By Don Peppers and Martha Rogers, Ph.D.

If privacy officers succeeded in compelling every corporation and government around the world to implement the most stringent privacy controls, would the privacy of the world be intact? The advent of photo tagging suggests this answer is No--and the trend raises fundamental questions about the future role of the corporate privacy officer.

According to ZDNet, people worldwide took 50 billion digital photos in 2007, roughly 8 for every person alive.  The vast majority of these photos are e-mailed to family or friends, or uploaded to Web sites where only friends and family are given access. MySpace reports that its 110 million users have uploaded 1.5 billion images to their sites. Facebook says its 90 million users add 14 million photos to the platform each day.  Within these areas of life, people's privacy is at peace, because they are in control of their information.

The rise of photo tagging--the appending of personal information to digital images--is quickly changing the balance of privacy, however. The most common and benign way that photo tagging occurs is when people voluntarily tag photos of themselves. After I posted my portrait to my Facebook profile, for example, that image now displays whenever someone searches Facebook for my name.

More than just a name can be tagged on digital photos. Some digital cameras now come with GPS accessories that add geocode coordinates to photos. The metadata associated with these exchangeable-image file (exif) files stay attached to the image when it gets uploaded to a Web site. Sony, for example, sells a GPS Tracker Device that adds location data to photos and videos, and then plots them onto a Google map matching the longitude and latitude coordinates of the exif file.

This otherwise harmless and delightful innovation starts to open new privacy horizons when photo tagging becomes "social tagging." Social tagging occurs when you append your own tag to someone else's picture. If I uploaded a photo to my account on Yahoo!-owned Flickr--where more than two billion photos are now stored, and five million added each day--I could add to the photo a tag that says "Jeff Johnson" and "Wild Party" and make it publicly available. Jeff wouldn't know I tagged him in the photo unless someone told him, and would have no easy way of removing his photo.

Automatic social tagging has upped the privacy ante. Based on technology first developed at Stanford by Professors Jia Li and James Wang, autotagging happens when software automatically appends tags to photos based on the geocode metadata or facial-image coordinates. As people upload images to, the professors' longtime project, its backend engine uses a library of English words to guess which tags should apply to the photos. As this project matures, it promises to broaden and accelerate the number of tagged images in its archives.

Others are already pointing their autotag guns outward toward the 85 billion Web pages  on the Internet. The banner on leaves no doubt about its goals: "35,329,716 photos discovered, 219,076 people named." In addition to user-uploaded images, the Swedish Web site searches the Web for photos, matches faces with previously indexed images, and tags the new images.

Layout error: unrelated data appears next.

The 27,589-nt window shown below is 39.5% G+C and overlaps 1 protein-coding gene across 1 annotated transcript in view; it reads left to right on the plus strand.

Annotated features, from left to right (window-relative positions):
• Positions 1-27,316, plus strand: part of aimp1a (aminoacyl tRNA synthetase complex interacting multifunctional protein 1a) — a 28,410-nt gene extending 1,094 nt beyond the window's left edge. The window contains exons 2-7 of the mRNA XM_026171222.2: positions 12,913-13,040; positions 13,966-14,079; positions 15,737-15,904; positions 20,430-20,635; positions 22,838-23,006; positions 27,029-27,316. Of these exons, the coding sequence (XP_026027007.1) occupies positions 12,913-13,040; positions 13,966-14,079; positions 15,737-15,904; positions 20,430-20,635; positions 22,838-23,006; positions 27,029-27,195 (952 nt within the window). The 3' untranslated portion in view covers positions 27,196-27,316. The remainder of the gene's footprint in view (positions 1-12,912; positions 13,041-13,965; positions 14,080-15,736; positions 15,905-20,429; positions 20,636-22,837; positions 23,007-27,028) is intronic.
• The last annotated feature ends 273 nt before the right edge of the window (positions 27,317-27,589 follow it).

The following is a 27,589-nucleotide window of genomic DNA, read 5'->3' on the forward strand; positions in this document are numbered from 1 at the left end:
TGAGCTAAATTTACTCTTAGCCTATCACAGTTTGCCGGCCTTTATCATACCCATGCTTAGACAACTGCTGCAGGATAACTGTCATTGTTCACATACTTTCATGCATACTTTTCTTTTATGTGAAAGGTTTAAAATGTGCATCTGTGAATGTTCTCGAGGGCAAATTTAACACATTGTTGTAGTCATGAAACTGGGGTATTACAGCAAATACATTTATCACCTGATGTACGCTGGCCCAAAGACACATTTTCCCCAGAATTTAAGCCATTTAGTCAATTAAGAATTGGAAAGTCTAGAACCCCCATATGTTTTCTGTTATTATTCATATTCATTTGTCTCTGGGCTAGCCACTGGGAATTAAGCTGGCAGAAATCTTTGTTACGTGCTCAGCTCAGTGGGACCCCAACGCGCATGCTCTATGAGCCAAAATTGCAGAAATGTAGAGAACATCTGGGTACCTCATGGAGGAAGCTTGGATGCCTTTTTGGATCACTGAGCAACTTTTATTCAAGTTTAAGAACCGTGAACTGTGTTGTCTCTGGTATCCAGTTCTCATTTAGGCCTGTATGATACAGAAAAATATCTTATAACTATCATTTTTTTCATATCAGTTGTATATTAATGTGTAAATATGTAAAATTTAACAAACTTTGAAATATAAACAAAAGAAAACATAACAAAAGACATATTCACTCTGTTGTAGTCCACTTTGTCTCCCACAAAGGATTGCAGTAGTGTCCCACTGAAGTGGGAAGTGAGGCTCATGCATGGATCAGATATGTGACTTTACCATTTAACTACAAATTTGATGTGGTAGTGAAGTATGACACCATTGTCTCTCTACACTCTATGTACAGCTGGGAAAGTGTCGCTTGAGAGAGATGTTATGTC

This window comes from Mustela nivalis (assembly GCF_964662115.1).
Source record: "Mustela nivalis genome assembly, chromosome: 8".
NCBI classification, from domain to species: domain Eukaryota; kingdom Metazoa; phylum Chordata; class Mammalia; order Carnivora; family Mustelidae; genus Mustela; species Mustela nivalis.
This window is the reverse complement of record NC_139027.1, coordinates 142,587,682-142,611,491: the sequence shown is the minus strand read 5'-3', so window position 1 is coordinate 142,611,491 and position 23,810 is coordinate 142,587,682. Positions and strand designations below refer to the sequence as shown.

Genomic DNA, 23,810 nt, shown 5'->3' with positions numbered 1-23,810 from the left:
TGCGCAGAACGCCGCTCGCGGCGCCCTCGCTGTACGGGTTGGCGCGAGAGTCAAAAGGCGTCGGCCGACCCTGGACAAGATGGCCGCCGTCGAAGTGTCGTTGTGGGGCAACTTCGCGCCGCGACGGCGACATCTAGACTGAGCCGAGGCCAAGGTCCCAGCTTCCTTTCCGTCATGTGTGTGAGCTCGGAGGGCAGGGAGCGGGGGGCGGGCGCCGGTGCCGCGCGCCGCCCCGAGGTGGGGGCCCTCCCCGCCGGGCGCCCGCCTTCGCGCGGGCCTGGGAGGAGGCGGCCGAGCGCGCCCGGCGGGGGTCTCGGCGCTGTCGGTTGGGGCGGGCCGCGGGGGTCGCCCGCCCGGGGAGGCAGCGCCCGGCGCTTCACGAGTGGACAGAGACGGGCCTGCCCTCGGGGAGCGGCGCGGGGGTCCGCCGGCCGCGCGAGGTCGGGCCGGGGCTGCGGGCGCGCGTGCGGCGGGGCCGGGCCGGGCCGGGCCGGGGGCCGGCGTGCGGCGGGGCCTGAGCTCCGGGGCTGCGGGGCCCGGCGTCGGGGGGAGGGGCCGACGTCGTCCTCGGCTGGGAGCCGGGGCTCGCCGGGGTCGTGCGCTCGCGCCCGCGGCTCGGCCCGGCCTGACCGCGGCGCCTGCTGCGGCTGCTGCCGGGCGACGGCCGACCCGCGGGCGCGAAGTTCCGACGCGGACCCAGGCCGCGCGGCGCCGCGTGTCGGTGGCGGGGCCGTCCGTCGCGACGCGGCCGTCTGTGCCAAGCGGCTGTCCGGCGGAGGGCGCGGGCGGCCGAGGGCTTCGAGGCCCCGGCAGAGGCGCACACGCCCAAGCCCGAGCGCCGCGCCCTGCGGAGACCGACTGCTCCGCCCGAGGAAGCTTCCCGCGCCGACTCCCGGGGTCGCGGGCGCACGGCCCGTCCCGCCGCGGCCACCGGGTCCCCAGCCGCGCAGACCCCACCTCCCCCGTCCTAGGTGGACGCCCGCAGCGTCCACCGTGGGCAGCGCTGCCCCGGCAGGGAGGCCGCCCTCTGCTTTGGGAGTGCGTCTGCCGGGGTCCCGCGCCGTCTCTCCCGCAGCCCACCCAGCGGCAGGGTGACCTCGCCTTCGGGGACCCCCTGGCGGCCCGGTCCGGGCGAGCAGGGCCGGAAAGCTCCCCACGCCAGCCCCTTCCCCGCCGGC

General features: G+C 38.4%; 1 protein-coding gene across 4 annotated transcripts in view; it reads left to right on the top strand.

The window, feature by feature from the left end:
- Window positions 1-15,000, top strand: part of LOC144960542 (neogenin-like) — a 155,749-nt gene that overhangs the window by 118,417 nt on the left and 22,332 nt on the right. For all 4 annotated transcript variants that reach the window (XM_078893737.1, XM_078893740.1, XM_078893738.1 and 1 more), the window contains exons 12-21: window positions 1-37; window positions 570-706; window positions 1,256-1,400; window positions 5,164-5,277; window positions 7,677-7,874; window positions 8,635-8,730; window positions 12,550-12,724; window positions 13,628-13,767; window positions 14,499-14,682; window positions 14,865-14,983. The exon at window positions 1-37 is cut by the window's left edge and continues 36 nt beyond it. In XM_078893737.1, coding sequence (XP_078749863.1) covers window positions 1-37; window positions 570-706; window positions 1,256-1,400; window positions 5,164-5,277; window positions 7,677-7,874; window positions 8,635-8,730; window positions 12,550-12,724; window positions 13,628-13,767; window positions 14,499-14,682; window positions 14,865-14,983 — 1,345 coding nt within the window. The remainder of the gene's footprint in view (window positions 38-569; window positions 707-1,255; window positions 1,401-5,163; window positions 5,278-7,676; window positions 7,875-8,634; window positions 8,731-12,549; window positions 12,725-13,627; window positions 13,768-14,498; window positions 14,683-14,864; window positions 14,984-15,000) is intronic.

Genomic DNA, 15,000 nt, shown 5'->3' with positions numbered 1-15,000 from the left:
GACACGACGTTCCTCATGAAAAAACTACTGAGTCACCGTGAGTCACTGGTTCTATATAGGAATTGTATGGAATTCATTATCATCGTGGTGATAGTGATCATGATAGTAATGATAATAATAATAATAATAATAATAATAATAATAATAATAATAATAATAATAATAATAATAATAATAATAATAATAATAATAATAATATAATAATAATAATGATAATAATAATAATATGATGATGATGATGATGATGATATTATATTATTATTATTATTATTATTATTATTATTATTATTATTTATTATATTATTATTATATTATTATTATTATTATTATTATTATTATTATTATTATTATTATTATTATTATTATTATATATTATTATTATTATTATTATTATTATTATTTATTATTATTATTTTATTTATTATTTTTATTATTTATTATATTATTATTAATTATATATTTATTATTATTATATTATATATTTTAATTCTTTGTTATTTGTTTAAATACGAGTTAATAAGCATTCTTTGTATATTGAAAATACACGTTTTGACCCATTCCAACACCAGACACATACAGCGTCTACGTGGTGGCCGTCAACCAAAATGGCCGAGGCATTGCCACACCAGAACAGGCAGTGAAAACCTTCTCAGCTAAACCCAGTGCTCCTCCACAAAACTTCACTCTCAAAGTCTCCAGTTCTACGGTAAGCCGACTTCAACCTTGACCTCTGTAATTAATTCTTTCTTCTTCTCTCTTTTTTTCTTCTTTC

The end result of these isolated ventures is an emerging confluence of Web sites and technologies that is larger than the sum of its parts. In the not-too-distant future, these initiatives could produce the geocoded history of photos of you, of people who look like you, and of people erroneously tagged as you, for anyone who searches Google with your name and "image" as keywords. And, since no one corporation or government agency controls the entire playing field, there are at this point few avenues of recourse for people whose privacy has been forever exposed by this phenomenon.

How will people react to an escalating likelihood of being autotagged?  Some, including the Web 2.0 generation that never had high expectations of privacy, may change nothing about how they live. Others who are more cautious will withdraw from digital-photo sharing and try to avoid being photographed.

But many who occupy the middle tier of society--the "privacy pragmatists" who Dr. Alan Westin says will make case-by-case decisions about their privacy--may increasingly patronize companies who make it easy for them to navigate the trade-offs between privacy and convenience.

If Web 2.0 starts to routinely expose and harm innocent bystanders, corporate privacy officers will encounter a new opportunity to redefine their roles. Today, many organizations view their CPOs as internally focused--the people who keep the organization out of the headlines by keeping them in compliance with the necessary policies and regulations.

But for companies whose revenues depend on public trust in the online world, the CPO may need to become more externally focused. Tomorrow's CPO may need to help protect the online ecosystem and assist with products and services that guide consumers safely through it.

Look for additional ubiquitous identification series installments in future issues of Inside 1to1: Privacy.

You can reach Don Peppers and Martha Rogers at or


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